Otterbein Nursing Department Gives Hands-on Training to Delegation of Nurse Educators from Honduras

Posted May 15, 2019

A small university in Westerville is making a big impact in Honduras, where poverty and violence are rampant, healthcare providers work with minimal equipment and supplies, and educational programs lack technology to train nurses. Things are only getting worse as aid from the United States has ceased.

In the face of those challenges, three organizations have come together to improve nursing education in Honduras. A delegation of four Honduran nurse educators from three universities will receive hands-on simulation training at Otterbein from Friday through Sunday, May 17-19, thanks to the support of the Central American Medical Outreach (CAMO) and equipment created by edgeThingZ.

Training nurses for real-life scenarios using simulation equipment is key to saving lives. The nurses will take what they learn back to their communities in Honduras and educate their peers. They will also take gifts of cutting-edge, low-cost technology with them.

CAMO was founded in Orrville, OH, in 1993 by Executive Director Kathy Tschiegg. The organization has a headquarters in Santa Rosa, Honduras, a city that is home to five universities. Services provided or supported by CAMO include a domestic violence shelter, a community gym, a trade school, a daycare center, a cultural center, literacy programs, medical programs and research, and a public health center. Otterbein President Emeritus Brent DeVore sits on the board of CAMO.

CAMO develops training protocols, raises money for nursing education equipment, and connects American nurses with their Honduran counterparts to improve education and services for the country’s poor. Otterbein’s nurses, for their part, are exposed to new cultures and have the opportunity to improve the lives of those beyond their reach.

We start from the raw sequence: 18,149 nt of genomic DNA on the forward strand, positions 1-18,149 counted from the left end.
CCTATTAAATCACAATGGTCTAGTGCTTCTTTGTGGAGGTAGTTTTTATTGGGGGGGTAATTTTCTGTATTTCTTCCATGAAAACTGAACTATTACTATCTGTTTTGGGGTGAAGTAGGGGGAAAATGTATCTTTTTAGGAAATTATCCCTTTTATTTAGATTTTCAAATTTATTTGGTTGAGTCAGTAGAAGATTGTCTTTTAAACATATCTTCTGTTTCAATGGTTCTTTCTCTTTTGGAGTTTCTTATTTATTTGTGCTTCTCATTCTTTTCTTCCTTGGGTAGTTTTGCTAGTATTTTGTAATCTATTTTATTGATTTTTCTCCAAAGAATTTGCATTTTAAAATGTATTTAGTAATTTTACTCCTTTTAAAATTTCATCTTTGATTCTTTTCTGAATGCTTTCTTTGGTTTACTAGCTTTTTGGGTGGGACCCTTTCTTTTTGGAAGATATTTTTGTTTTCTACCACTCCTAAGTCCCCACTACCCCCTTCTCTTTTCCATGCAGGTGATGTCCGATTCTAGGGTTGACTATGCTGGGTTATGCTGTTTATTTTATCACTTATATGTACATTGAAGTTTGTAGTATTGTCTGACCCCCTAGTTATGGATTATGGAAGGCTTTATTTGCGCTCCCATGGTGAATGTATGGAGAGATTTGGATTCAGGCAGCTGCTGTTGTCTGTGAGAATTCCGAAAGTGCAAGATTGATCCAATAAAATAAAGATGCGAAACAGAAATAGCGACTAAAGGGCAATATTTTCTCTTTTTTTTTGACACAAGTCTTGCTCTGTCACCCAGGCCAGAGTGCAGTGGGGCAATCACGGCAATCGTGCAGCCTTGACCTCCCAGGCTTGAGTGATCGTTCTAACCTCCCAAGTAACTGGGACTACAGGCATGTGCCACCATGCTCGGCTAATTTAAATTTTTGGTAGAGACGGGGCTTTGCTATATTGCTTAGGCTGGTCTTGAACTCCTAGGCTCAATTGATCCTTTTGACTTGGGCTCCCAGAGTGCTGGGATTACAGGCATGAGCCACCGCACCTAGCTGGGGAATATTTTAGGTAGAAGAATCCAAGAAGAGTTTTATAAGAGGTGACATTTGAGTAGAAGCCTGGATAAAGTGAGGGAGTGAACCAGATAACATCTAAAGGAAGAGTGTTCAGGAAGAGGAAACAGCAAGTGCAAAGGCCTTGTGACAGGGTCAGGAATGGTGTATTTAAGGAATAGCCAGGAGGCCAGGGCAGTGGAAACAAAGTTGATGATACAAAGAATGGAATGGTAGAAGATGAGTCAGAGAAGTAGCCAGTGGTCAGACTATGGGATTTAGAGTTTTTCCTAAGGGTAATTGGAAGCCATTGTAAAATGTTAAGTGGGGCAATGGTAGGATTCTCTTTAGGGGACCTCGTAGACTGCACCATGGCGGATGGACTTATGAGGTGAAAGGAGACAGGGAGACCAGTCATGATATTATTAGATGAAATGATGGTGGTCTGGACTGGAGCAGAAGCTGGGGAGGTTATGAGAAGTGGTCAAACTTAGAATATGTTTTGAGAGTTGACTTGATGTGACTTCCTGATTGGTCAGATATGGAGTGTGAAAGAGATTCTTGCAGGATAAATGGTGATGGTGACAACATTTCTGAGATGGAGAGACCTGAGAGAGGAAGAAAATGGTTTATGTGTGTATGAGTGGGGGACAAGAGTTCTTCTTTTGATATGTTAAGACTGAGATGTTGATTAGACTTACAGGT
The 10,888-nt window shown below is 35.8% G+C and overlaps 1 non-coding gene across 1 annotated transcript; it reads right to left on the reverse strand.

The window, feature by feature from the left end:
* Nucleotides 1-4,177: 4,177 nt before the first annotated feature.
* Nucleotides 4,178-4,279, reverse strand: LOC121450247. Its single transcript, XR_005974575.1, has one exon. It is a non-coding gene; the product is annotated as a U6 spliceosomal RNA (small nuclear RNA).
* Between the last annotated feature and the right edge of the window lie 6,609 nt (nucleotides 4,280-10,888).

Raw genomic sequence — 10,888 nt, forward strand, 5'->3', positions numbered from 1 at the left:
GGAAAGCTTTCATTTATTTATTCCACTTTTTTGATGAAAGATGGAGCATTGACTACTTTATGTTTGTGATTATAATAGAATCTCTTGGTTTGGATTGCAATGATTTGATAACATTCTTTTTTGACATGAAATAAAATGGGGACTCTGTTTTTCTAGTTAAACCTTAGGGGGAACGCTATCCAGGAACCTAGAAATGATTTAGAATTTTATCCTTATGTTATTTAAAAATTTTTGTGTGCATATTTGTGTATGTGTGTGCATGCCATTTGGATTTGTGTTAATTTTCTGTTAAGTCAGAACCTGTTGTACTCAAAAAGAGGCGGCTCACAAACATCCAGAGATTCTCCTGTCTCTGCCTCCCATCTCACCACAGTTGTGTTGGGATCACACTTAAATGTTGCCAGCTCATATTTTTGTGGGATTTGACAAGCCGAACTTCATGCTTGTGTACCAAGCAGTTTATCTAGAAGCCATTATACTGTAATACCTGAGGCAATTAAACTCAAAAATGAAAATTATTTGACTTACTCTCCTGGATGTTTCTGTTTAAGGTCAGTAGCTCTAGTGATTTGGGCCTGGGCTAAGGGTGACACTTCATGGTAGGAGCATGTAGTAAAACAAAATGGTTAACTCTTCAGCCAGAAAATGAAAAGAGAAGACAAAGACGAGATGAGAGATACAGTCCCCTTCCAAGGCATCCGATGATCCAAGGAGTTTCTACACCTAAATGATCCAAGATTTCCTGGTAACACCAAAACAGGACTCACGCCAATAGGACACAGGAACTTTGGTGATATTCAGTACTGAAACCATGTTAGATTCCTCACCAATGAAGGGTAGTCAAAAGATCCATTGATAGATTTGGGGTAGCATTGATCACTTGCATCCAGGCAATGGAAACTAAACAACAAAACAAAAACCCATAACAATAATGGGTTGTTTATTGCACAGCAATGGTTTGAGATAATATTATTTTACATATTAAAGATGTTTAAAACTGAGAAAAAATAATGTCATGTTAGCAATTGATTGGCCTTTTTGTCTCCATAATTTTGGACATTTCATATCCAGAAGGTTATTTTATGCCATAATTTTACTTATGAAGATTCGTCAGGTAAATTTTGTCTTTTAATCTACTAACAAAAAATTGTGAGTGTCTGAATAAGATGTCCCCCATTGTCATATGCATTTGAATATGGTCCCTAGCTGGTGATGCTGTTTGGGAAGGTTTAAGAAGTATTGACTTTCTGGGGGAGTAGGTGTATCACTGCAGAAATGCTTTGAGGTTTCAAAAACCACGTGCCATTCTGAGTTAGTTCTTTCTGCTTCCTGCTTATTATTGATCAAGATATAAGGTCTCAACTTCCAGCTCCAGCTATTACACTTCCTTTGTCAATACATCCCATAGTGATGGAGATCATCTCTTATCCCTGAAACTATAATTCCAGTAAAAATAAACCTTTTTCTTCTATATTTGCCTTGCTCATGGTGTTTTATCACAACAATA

Jeff Becker, chief maker at edgeThingZ, is partnering with CAMO to provide a low-cost classroom technology edgeThingZ developed in partnership with Otterbein’s Nursing Department. The Healthcare Education Simulation Station (HESS), offers an alternative approach to high cost nursing simulation equipment to benefit nursing education and nursing outcomes globally. This alternative approach enables simulation training to be conducted at a price that Honduran nursing education programs can afford. A single high-tech manikin can cost $100,000, and a full simulation center can cost more than $1 million. The HESS system costs $49 per month.

Becker fondly calls the technology the “Otterbein Innovation,” and it is already being used by nursing education programs at The Ohio State University, Kent State University, Wittenberg University, Marion Technical College, Mercy Health and others. edgeThingZ has created a program to donate HESS systems to CAMO.